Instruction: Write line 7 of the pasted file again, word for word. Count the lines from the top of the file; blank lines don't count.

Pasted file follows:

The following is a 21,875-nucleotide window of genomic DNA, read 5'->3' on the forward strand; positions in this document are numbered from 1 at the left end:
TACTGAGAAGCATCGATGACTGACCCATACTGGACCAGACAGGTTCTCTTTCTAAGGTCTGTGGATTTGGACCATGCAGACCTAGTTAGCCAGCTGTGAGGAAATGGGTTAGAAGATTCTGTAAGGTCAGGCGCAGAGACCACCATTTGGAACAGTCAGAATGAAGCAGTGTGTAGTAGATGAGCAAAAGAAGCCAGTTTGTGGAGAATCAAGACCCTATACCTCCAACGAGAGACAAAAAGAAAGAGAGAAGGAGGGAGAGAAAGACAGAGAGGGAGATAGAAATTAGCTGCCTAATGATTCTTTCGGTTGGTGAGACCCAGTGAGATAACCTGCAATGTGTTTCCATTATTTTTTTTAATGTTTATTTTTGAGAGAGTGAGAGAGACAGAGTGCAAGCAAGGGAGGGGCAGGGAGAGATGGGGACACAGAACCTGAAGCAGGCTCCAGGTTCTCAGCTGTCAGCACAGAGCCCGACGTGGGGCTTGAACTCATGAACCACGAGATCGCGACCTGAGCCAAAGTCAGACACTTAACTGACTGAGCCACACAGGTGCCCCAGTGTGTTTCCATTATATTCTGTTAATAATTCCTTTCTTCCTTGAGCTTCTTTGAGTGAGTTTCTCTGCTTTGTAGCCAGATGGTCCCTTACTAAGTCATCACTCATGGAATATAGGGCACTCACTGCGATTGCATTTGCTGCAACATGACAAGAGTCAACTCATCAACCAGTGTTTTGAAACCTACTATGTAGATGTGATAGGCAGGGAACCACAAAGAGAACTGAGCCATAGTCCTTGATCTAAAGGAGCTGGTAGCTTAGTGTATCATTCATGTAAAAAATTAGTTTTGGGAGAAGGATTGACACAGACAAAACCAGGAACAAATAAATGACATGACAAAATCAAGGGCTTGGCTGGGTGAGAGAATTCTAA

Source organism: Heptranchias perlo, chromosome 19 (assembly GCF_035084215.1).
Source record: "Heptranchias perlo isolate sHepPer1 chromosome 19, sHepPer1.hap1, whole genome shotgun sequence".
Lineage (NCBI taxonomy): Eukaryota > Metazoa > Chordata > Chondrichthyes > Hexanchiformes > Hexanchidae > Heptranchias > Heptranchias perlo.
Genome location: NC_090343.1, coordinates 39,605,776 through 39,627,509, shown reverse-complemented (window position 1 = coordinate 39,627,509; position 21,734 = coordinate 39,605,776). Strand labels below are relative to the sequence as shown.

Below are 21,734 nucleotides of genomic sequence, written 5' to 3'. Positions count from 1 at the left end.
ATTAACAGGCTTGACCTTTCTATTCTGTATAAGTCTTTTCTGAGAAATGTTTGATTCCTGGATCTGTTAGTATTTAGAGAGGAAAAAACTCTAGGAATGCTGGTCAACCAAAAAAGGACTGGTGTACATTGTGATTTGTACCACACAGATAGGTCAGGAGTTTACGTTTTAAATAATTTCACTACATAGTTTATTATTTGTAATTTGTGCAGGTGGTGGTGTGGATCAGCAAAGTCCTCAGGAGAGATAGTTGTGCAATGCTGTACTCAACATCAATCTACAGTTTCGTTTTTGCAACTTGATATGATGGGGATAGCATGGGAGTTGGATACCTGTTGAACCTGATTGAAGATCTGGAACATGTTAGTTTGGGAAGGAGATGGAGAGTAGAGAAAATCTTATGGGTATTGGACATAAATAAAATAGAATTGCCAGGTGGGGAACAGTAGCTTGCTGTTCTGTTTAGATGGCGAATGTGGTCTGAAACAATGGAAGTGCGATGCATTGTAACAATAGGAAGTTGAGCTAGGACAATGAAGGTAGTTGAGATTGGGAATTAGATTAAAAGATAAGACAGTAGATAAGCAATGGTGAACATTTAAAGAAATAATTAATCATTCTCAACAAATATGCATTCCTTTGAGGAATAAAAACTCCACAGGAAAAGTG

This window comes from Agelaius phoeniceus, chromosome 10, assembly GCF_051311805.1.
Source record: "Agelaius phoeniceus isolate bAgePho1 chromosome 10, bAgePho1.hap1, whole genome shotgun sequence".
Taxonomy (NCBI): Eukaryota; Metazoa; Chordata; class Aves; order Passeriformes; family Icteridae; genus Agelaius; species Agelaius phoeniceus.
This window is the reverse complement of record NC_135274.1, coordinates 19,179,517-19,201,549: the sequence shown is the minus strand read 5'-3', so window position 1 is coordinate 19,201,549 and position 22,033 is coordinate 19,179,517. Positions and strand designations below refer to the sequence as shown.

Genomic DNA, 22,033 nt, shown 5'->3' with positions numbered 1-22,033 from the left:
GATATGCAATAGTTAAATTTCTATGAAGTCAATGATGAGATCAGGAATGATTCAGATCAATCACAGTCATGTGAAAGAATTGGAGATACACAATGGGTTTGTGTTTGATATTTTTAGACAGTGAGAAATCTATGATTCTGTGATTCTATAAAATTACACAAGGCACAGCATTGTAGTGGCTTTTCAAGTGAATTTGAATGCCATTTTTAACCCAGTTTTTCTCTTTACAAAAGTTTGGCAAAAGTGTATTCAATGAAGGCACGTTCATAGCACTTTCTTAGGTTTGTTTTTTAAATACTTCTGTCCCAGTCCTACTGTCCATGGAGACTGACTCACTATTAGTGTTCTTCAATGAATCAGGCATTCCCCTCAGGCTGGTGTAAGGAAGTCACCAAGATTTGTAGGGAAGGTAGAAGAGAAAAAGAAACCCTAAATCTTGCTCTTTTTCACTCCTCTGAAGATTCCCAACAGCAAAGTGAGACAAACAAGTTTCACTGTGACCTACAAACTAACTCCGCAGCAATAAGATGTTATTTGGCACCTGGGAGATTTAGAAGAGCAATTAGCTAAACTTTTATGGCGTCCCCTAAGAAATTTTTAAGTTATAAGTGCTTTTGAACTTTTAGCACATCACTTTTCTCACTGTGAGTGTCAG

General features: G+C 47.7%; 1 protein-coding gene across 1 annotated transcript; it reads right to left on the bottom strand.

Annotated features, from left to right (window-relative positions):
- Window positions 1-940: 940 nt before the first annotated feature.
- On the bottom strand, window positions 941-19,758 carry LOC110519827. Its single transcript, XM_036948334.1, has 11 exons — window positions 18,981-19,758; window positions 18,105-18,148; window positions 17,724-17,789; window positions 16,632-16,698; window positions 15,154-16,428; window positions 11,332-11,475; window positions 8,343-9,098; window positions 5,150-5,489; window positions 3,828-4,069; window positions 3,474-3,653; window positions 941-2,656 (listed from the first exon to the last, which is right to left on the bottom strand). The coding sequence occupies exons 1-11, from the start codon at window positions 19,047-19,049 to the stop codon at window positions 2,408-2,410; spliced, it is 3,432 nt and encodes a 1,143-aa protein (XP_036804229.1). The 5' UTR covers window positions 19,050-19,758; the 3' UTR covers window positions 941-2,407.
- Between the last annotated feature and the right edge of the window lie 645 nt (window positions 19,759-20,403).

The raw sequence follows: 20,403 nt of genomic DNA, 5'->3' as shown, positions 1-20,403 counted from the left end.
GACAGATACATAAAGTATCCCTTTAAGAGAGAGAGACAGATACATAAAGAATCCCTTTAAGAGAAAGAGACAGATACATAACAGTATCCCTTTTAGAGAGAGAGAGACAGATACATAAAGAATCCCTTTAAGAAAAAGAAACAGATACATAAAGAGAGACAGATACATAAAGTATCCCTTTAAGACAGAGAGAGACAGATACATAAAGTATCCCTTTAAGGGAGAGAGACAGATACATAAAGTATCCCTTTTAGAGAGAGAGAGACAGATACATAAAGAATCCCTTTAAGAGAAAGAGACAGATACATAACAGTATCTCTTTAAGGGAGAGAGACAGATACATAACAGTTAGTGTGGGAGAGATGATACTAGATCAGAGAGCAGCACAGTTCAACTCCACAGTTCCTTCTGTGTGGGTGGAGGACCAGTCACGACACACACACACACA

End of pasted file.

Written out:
Below are 21,734 nucleotides of genomic sequence, written 5' to 3'. Positions count from 1 at the left end.